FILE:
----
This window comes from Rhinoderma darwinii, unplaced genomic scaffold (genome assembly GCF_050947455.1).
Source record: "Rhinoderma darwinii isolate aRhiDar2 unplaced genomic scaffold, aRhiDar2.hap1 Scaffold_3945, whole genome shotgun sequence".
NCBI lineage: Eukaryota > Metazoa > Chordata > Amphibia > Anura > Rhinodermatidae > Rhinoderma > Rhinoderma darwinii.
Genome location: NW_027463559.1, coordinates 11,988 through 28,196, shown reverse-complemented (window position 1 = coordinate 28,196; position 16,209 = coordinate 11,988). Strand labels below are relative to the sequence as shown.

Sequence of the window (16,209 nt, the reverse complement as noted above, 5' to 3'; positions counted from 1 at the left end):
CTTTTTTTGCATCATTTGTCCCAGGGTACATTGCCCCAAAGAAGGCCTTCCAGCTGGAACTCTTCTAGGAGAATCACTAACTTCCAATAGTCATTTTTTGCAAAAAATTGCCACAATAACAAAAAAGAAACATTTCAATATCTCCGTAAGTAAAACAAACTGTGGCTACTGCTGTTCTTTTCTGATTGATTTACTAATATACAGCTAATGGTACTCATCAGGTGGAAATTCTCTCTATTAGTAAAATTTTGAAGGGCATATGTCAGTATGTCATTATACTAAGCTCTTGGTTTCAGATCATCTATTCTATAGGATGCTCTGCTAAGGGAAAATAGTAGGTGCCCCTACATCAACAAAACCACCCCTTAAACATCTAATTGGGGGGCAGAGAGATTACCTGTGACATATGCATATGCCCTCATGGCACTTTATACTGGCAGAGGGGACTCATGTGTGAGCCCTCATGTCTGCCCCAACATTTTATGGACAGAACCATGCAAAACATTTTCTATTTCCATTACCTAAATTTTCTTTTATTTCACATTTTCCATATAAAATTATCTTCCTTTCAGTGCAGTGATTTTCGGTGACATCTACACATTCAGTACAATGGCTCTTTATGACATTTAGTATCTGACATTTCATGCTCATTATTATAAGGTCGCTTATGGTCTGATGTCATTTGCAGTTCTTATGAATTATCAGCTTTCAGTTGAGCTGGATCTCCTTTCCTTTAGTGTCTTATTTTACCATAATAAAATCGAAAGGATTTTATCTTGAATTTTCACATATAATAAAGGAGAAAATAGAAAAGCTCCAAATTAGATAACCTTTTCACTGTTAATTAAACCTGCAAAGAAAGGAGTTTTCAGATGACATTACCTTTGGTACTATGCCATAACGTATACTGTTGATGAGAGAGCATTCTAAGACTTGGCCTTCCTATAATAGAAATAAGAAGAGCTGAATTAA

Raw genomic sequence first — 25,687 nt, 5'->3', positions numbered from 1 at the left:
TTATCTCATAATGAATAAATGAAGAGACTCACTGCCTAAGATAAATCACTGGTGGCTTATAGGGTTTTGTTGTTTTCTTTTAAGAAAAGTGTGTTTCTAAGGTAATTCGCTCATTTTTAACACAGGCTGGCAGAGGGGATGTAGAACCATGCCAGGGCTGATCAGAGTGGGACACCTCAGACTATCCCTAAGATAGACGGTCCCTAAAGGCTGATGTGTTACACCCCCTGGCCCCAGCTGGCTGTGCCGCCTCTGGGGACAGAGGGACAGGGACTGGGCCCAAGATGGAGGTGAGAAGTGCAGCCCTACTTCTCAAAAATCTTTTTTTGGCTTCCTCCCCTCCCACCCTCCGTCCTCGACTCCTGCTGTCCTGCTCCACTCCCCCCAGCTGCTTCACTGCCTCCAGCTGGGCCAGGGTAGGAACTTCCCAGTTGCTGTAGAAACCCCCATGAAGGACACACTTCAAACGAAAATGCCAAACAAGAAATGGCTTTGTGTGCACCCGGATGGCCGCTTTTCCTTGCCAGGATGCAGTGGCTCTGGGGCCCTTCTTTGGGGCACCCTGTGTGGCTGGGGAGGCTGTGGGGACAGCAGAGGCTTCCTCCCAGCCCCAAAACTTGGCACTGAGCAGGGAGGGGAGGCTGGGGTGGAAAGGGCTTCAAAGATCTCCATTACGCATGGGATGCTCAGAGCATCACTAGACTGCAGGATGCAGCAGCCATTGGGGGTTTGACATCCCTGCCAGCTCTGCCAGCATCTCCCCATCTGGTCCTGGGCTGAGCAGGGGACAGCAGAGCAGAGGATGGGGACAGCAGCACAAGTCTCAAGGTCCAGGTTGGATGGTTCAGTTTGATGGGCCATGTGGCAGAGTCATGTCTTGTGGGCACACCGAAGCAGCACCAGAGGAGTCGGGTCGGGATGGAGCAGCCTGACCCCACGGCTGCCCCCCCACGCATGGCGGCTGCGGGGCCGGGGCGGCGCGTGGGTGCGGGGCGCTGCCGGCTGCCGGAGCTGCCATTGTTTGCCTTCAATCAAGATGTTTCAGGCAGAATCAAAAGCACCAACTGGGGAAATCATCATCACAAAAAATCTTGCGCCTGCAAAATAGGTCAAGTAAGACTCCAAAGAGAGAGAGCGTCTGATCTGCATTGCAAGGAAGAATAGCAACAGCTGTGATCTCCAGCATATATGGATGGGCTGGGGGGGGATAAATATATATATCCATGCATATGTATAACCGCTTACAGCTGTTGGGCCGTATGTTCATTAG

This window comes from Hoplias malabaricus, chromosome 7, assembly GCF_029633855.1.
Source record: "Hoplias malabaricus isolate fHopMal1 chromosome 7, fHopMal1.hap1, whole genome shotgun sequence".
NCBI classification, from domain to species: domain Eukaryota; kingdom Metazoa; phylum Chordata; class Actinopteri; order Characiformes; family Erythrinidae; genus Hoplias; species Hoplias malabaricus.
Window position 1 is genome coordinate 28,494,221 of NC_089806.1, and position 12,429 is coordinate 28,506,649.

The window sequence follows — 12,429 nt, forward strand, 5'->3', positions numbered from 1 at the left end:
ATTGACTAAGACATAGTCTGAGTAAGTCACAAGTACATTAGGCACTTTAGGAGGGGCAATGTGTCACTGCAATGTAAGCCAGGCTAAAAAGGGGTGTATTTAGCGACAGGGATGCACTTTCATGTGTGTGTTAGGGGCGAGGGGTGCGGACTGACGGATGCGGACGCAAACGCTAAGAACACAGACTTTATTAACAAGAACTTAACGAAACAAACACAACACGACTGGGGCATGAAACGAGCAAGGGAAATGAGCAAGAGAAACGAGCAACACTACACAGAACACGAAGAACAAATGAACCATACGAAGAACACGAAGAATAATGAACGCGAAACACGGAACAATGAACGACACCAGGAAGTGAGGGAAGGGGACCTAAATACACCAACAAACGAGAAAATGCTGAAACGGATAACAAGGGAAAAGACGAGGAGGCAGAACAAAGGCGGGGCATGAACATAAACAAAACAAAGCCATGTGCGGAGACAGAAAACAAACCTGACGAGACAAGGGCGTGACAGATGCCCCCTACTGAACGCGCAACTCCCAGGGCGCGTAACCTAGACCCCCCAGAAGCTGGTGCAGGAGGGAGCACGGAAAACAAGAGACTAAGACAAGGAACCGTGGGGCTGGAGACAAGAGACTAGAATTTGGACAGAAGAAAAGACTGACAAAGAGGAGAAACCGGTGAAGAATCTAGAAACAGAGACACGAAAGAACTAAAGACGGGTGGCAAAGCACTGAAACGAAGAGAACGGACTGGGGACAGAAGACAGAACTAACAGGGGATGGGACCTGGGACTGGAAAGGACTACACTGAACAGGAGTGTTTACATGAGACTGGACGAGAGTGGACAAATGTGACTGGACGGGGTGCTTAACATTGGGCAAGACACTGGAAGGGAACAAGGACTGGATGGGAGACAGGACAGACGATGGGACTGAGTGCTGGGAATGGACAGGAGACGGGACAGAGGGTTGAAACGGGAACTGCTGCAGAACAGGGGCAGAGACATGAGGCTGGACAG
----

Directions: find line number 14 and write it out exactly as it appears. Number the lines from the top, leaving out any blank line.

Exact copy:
ATTGACTAAGACATAGTCTGAGTAAGTCACAAGTACATTAGGCACTTTAGGAGGGGCAATGTGTCACTGCAATGTAAGCCAGGCTAAAAAGGGGTGTATTTAGCGACAGGGATGCACTTTCATGTGTGTGTTAGGGGCGAGGGGTGCGGACTGACGGATGCGGACGCAAACGCTAAGAACACAGACTTTATTAACAAGAACTTAACGAAACAAACACAACACGACTGGGGCATGAAACGAGCAAGGGAAATGAGCAAGAGAAACGAGCAACACTACACAGAACACGAAGAACAAATGAACCATACGAAGAACACGAAGAATAATGAACGCGAAACACGGAACAATGAACGACACCAGGAAGTGAGGGAAGGGGACCTAAATACACCAACAAACGAGAAAATGCTGAAACGGATAACAAGGGAAAAGACGAGGAGGCAGAACAAAGGCGGGGCATGAACATAAACAAAACAAAGCCATGTGCGGAGACAGAAAACAAACCTGACGAGACAAGGGCGTGACAGATGCCCCCTACTGAACGCGCAACTCCCAGGGCGCGTAACCTAGACCCCCCAGAAGCTGGTGCAGGAGGGAGCACGGAAAACAAGAGACTAAGACAAGGAACCGTGGGGCTGGAGACAAGAGACTAGAATTTGGACAGAAGAAAAGACTGACAAAGAGGAGAAACCGGTGAAGAATCTAGAAACAGAGACACGAAAGAACTAAAGACGGGTGGCAAAGCACTGAAACGAAGAGAACGGACTGGGGACAGAAGACAGAACTAACAGGGGATGGGACCTGGGACTGGAAAGGACTACACTGAACAGGAGTGTTTACATGAGACTGGACGAGAGTGGACAAATGTGACTGGACGGGGTGCTTAACATTGGGCAAGACACTGGAAGGGAACAAGGACTGGATGGGAGACAGGACAGACGATGGGACTGAGTGCTGGGAATGGACAGGAGACGGGACAGAGGGTTGAAACGGGAACTGCTGCAGAACAGGGGCAGAGACATGAGGCTGGACAG